Cheong Weng Chun sent me an image of a juvenile Asian Glossy Starling (Aplonis panayensis) with a bunch of young rain tree (Samanea saman) leaflets in its beak. And in his own words, the bird was: “chewing – no, can it chew or perhaps, I should say swallow?”
This started me asking a pertinent question “Do birds eat leave?” Well, some birds do… Anyway, I ended up with some interesting information.
Folivory applies to those birds that eat leaves, either exclusively or partially. Although a successful foraging strategy for numerous species, few birds are exclusively folivorous. Why? Because flight demands an enormous amount of energy and leaves do not provide the necessary energy. The energy content of leaves is only half that of fruits and a quarter that of insects and other arthropods. Also, leaf digestion is slow and requires a large storage space in the gut. Besides, digestion needs to be undertaken by specialized bacteria present in the gut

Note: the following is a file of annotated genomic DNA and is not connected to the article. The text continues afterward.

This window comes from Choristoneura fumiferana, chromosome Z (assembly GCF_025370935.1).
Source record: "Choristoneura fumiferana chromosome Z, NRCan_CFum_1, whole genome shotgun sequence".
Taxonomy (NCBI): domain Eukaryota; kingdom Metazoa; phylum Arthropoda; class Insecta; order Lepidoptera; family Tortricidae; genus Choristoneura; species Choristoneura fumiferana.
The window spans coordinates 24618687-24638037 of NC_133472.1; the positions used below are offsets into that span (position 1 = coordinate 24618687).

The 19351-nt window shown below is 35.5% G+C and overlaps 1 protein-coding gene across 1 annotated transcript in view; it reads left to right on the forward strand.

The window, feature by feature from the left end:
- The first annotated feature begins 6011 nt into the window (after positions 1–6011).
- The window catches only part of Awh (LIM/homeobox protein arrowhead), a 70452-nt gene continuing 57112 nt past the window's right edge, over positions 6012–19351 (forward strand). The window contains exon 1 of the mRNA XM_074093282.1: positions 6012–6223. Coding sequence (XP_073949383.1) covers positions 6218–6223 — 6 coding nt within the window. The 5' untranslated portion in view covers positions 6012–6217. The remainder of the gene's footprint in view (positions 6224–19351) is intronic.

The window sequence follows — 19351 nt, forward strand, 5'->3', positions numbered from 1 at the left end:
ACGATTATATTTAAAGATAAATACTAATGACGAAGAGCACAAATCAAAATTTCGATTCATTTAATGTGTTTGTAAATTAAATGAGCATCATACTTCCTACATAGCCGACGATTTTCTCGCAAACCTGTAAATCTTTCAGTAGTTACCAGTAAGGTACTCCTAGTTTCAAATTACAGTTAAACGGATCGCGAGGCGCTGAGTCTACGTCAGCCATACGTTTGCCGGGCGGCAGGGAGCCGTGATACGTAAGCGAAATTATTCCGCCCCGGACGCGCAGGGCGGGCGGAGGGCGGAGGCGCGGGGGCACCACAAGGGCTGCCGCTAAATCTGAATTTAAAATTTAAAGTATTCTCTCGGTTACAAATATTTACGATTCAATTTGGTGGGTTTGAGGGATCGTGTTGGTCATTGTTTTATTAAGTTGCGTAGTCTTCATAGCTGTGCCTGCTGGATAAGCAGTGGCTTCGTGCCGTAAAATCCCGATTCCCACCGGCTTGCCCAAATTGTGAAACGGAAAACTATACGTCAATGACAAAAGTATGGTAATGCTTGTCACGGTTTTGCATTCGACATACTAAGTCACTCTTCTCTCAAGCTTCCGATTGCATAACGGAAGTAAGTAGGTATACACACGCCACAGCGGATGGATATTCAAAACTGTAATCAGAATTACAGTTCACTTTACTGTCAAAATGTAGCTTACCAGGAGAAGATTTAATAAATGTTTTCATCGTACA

Those birds that regularly feed on leaves have thus turned to gliding or abandoned flight altogether.
Only about 3% of all birds, from at least 14 families, eat leaves regularly. Most of these birds are terrestrial or aquatic and only 5 families include aboreal members. From these 5 families only 2 species, Hoatzin (Opisthocomus hoazin) and Owl Parrot (Strigops habroptilus) obtain most of their energy from leaves. These include new growth of green leaves, buds, flowers and fruits in season, moss and fungi. Hoatzin is a South American bird whose flight is weak and awkward. It clumsily creeps up branches and make only short flights. The other is a flightless bird of New Zealand.
R. Subaraj notes that certain birds offer leaves during courtship, but we have an immature bird here. So does it mean that its behaviour is precocious?
Image by Cheong Weng Chun